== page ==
She hadn't been blogging and I got worried.  I left a message under one of her posts.  She emailed me to let me know everything was fine and we became Facebook friends.  I love Facebook.  Now, not only can I stalk my kids, I can keep tabs on so many of the people I've come to cherish.  Jaime was one of those people.  In the frenzy of the past few months, I haven't been checking FB.  I definitely need to come up with a more organized system with both Facebook and Twitter.  My online life has become as disorganized as my office.

This morning, I thought about Jaime.  I went to go leave her a note.  The last thing Jaime posted on Facebook is so fitting of her humor and everything I love about her.  I laughed.

"It's gotten to the point that if a drug company introduces me to a man on tv I assume there is something wrong with his penis."

That was written on January 26th.  If my math is correct, Jaime turned 38 years old on March 5th.  Sometime after midnight, the day after her birthday, she was gone from this world.  Another cancer death.  Another piece of my heart.

First, I cried.  Or maybe I cursed.

But then, like Jude, I broke shit.

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Thursday, May 15, 2014


This post has been handed to me in a neatly wrapped package, including an impeccably tied ribbon.

I've been what they call "radio silent" but that doesn't mean I've lost touch with the outside world.  It simply means there may be a mess of unanswered email messages, to do lists galore buried under what I'm certain is fairly important snail mail, which is likely buried underneath some gadget or device.

The topics that have been intertwined in the package are from one story, a tragic event that happened ten years ago.  Some of what speaks to me in this horrifying story has been touched upon, or pounded at, at one time or another throughout this blog.

I've written tons of things about the importance of research.  Indeed, May is National Cancer Research Month.  Research saves lives.  Not just cancer research but research across all diseases.  We work to save lives, to improve the quality of lives, to minimize side effects which may have an effect on medication compliance.  Research leads to best medical practices using evidence based findings.  Yes, I'm a huge fan of research.

Research requires people participation.  Filling research studies is not an easy task for a number of reasons.  I could spend the entire post enumerating the reasons for the difficulties often encountered when attempting to fill a study or a trial.  I'm not on that soapbox right now.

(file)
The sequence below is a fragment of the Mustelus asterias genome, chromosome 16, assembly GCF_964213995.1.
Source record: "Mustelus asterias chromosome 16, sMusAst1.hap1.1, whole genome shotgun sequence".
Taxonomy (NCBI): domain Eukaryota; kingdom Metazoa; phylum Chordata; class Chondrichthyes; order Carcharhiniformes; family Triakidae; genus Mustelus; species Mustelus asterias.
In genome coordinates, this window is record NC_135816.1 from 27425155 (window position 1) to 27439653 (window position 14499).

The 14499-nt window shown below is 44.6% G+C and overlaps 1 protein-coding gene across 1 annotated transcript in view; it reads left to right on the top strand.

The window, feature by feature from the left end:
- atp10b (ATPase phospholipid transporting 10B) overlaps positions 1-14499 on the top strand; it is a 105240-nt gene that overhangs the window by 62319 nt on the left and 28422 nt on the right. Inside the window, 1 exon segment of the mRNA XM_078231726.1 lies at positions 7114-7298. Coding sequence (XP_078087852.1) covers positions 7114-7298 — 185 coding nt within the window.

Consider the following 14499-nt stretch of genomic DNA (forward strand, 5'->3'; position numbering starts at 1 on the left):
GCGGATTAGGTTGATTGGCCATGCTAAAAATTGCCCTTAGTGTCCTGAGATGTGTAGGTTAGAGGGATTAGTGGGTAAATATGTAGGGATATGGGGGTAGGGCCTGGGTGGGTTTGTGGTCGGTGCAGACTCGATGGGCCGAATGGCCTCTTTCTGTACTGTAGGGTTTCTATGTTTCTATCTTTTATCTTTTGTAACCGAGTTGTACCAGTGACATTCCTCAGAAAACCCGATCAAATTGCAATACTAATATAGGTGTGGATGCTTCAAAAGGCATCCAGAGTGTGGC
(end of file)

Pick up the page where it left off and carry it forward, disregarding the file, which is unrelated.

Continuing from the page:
Research involving humans requires the strictest adherence to the most stringent guidelines.  At the very top of the list, the VERY TOP - informed consent.  If this is starting to sound like a broken record, stay with me.  I'm not ranting about the women in India (for now) or issues surrounding cervical cancer screening (coming soon based upon information recently released).   At the very heart of this tragedy, is informed consent.

Dan Markingson was 26 years old.  It was 2003.  He was admitted to a Minnesota psychiatric hospital suffering from delusions and paranoia.  He believed it was necessary to murder his mother.  His involuntary admission to the hospital was based upon the evaluation of a doctor from the University of Minnesota.  The doctor noted that Dan Markingson did not possess the capacity to make decisions regarding his medication.

Read that sentence again.  A doctor noted that he did not possess the ability to make decisions regarding a psychiatric medication.  This assessment was confirmed by a clinical psychologist.  So riddle me this.  HOW was Dan Markingson enrolled in a clinical trial by the very same doctor who determined he was unable to made decisions regarding medications.  He was deemed capable of consenting to a clinical trial involving antipsychotic medications when a mere two days prior, his social worker was of the opinion that he was not capable of voluntary consent for treatment with an already in use antipsychotic.